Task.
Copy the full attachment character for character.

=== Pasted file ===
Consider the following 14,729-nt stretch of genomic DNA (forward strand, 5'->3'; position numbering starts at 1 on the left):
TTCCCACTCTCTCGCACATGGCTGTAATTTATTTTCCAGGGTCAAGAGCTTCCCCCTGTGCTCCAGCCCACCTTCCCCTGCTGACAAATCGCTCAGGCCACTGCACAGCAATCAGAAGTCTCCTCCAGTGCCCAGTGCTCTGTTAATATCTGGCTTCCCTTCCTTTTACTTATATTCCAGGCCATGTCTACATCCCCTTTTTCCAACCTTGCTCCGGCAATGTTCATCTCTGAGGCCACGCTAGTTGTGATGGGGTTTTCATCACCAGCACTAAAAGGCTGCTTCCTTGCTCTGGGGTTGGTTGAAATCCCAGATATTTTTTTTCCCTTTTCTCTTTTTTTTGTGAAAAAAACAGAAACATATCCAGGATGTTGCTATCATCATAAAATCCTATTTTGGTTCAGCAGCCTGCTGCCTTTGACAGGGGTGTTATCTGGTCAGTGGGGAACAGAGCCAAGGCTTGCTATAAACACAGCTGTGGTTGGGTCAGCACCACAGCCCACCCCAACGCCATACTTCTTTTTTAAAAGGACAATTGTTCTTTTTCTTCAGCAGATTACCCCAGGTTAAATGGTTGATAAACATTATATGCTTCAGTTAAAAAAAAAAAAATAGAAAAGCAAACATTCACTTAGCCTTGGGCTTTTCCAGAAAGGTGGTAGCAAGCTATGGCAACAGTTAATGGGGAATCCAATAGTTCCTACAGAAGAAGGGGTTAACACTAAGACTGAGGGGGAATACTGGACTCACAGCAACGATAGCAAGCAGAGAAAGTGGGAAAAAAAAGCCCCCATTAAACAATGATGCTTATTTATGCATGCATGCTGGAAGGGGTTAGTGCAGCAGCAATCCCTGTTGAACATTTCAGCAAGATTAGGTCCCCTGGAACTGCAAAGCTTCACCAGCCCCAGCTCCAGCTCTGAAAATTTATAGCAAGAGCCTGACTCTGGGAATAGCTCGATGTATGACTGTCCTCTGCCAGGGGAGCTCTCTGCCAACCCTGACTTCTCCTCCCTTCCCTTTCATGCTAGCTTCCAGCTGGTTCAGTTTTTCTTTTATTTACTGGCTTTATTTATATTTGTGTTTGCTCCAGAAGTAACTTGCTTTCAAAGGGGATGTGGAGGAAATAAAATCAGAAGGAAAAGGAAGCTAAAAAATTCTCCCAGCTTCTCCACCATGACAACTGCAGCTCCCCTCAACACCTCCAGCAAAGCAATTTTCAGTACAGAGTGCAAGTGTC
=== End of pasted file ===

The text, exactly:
Consider the following 14,729-nt stretch of genomic DNA (forward strand, 5'->3'; position numbering starts at 1 on the left):
TTCCCACTCTCTCGCACATGGCTGTAATTTATTTTCCAGGGTCAAGAGCTTCCCCCTGTGCTCCAGCCCACCTTCCCCTGCTGACAAATCGCTCAGGCCACTGCACAGCAATCAGAAGTCTCCTCCAGTGCCCAGTGCTCTGTTAATATCTGGCTTCCCTTCCTTTTACTTATATTCCAGGCCATGTCTACATCCCCTTTTTCCAACCTTGCTCCGGCAATGTTCATCTCTGAGGCCACGCTAGTTGTGATGGGGTTTTCATCACCAGCACTAAAAGGCTGCTTCCTTGCTCTGGGGTTGGTTGAAATCCCAGATATTTTTTTTCCCTTTTCTCTTTTTTTTGTGAAAAAAACAGAAACATATCCAGGATGTTGCTATCATCATAAAATCCTATTTTGGTTCAGCAGCCTGCTGCCTTTGACAGGGGTGTTATCTGGTCAGTGGGGAACAGAGCCAAGGCTTGCTATAAACACAGCTGTGGTTGGGTCAGCACCACAGCCCACCCCAACGCCATACTTCTTTTTTAAAAGGACAATTGTTCTTTTTCTTCAGCAGATTACCCCAGGTTAAATGGTTGATAAACATTATATGCTTCAGTTAAAAAAAAAAAAATAGAAAAGCAAACATTCACTTAGCCTTGGGCTTTTCCAGAAAGGTGGTAGCAAGCTATGGCAACAGTTAATGGGGAATCCAATAGTTCCTACAGAAGAAGGGGTTAACACTAAGACTGAGGGGGAATACTGGACTCACAGCAACGATAGCAAGCAGAGAAAGTGGGAAAAAAAAGCCCCCATTAAACAATGATGCTTATTTATGCATGCATGCTGGAAGGGGTTAGTGCAGCAGCAATCCCTGTTGAACATTTCAGCAAGATTAGGTCCCCTGGAACTGCAAAGCTTCACCAGCCCCAGCTCCAGCTCTGAAAATTTATAGCAAGAGCCTGACTCTGGGAATAGCTCGATGTATGACTGTCCTCTGCCAGGGGAGCTCTCTGCCAACCCTGACTTCTCCTCCCTTCCCTTTCATGCTAGCTTCCAGCTGGTTCAGTTTTTCTTTTATTTACTGGCTTTATTTATATTTGTGTTTGCTCCAGAAGTAACTTGCTTTCAAAGGGGATGTGGAGGAAATAAAATCAGAAGGAAAAGGAAGCTAAAAAATTCTCCCAGCTTCTCCACCATGACAACTGCAGCTCCCCTCAACACCTCCAGCAAAGCAATTTTCAGTACAGAGTGCAAGTGTC